All Fiber Arts

Weaving on the Atayal Loom part 2- All Fiber Arts

Weaving on the Atayal Loom

by Kathleen Forance Johnson
The first step in any weaving process is to set up a system whereby two sets of strings or threads can be interlaced. The up and down threads are the warp and the across threads are the weft. Shown below is Bakan Chan, my Atayal friend and weaving instructor working at my house in Taipei. The warp thread is wound in a continuous circle around a series of pegs on a warping bench.

Winding the warp on the pegs of the warping bench and attaching heddle strings (left branch of the "Y" peg}.

This assures equal warp length and tension. At the same time string heddles are looped using a separate thread on the warps as they are wound (see above). These string leashes will be aMched to a heddle suck and raised and lowered in sets. The order in which these sets of warps are raised and lowered and held in place by the crosswise weft threads determines the weave structure and pattern. A series of sticks is inserted into the warp to hold it in the proper order while it is transferred to the loom. In order to weave cloth the weaver has to create tension between two opposite ends of the circular warp. At one end she inserts a footboard which she will push on with her feet, and ties the other end around her waist using a sturdy cloth beam attached to a belt.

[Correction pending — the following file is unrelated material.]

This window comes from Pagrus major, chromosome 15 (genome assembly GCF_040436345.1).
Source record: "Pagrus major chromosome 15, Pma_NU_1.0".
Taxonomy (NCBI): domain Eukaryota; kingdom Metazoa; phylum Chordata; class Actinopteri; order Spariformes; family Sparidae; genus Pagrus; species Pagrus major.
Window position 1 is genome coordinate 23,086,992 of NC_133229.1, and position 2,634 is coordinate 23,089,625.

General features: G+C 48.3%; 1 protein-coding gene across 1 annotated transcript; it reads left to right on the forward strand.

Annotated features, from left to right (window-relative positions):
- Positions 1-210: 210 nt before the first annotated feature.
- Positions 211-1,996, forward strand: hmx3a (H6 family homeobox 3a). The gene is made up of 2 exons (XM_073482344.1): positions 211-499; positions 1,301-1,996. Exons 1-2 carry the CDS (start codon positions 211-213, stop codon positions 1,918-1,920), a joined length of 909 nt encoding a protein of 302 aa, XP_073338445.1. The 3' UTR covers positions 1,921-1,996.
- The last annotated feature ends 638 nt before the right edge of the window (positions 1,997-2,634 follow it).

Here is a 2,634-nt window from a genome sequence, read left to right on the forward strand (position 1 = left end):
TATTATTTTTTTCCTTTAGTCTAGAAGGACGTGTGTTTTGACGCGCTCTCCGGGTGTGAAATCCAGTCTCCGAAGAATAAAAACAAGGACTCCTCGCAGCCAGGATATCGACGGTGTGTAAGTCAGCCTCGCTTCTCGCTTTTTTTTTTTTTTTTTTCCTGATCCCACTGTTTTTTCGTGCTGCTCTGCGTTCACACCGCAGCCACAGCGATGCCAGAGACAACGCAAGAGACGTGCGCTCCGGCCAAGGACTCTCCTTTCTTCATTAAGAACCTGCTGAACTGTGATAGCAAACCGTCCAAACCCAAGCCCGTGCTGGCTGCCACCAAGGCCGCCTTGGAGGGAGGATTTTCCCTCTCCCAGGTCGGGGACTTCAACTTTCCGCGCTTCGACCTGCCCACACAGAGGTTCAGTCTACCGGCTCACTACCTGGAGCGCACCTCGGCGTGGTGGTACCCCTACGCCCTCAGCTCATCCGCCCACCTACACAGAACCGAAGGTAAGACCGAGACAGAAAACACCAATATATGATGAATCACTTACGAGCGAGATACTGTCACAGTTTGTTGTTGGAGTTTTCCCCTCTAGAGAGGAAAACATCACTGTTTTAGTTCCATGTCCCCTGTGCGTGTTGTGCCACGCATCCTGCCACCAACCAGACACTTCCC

When the weaver begins to weave she creates tension on the warp by pushing with her feet on the footboard. With the other end of the warp secured by a belt around her waist the two ends of the warp are straightened and pulled tight. With the warp threads taut, she can separate them into two layers keeping them apart with a shed stick, which creates an opening between the two layers. The crosswise weft thread is wound on a bobbin stick, which serves as a shuttle and is passed through the open shed. Where the up and down warp threads interlace with the crosswise wefts the web or cloth is created.